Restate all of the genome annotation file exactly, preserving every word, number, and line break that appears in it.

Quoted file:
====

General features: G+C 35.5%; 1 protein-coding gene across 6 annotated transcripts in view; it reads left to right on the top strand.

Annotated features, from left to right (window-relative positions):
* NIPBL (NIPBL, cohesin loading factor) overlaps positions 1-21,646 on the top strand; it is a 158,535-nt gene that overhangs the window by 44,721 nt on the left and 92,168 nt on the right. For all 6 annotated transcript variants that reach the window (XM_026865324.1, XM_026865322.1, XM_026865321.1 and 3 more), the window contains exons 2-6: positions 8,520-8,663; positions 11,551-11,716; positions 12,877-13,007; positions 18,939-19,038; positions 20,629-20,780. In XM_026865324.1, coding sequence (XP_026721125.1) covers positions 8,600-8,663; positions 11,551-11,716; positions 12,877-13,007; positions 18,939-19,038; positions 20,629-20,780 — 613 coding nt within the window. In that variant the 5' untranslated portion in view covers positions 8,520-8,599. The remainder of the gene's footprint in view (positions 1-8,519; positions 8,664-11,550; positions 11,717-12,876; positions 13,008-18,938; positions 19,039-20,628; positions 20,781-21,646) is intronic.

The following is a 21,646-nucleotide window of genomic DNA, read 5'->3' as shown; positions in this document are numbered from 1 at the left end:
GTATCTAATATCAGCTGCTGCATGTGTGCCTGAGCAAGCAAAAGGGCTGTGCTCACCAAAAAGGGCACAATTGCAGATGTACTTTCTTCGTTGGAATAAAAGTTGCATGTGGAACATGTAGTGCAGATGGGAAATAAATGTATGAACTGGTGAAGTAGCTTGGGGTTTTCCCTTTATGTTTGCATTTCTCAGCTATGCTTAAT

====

General features: G+C 35.5%; 1 protein-coding gene across 6 annotated transcripts in view; it reads left to right on the top strand.

Annotated features, from left to right (window-relative positions):
* NIPBL (NIPBL, cohesin loading factor) overlaps positions 1-21,646 on the top strand; it is a 158,535-nt gene that overhangs the window by 44,721 nt on the left and 92,168 nt on the right. For all 6 annotated transcript variants that reach the window (XM_026865324.1, XM_026865322.1, XM_026865321.1 and 3 more), the window contains exons 2-6: positions 8,520-8,663; positions 11,551-11,716; positions 12,877-13,007; positions 18,939-19,038; positions 20,629-20,780. In XM_026865324.1, coding sequence (XP_026721125.1) covers positions 8,600-8,663; positions 11,551-11,716; positions 12,877-13,007; positions 18,939-19,038; positions 20,629-20,780 — 613 coding nt within the window. In that variant the 5' untranslated portion in view covers positions 8,520-8,599. The remainder of the gene's footprint in view (positions 1-8,519; positions 8,664-11,550; positions 11,717-12,876; positions 13,008-18,938; positions 19,039-20,628; positions 20,781-21,646) is intronic.

The following is a 21,646-nucleotide window of genomic DNA, read 5'->3' as shown; positions in this document are numbered from 1 at the left end:
GTATCTAATATCAGCTGCTGCATGTGTGCCTGAGCAAGCAAAAGGGCTGTGCTCACCAAAAAGGGCACAATTGCAGATGTACTTTCTTCGTTGGAATAAAAGTTGCATGTGGAACATGTAGTGCAGATGGGAAATAAATGTATGAACTGGTGAAGTAGCTTGGGGTTTTCCCTTTATGTTTGCATTTCTCAGCTATGCTTAAT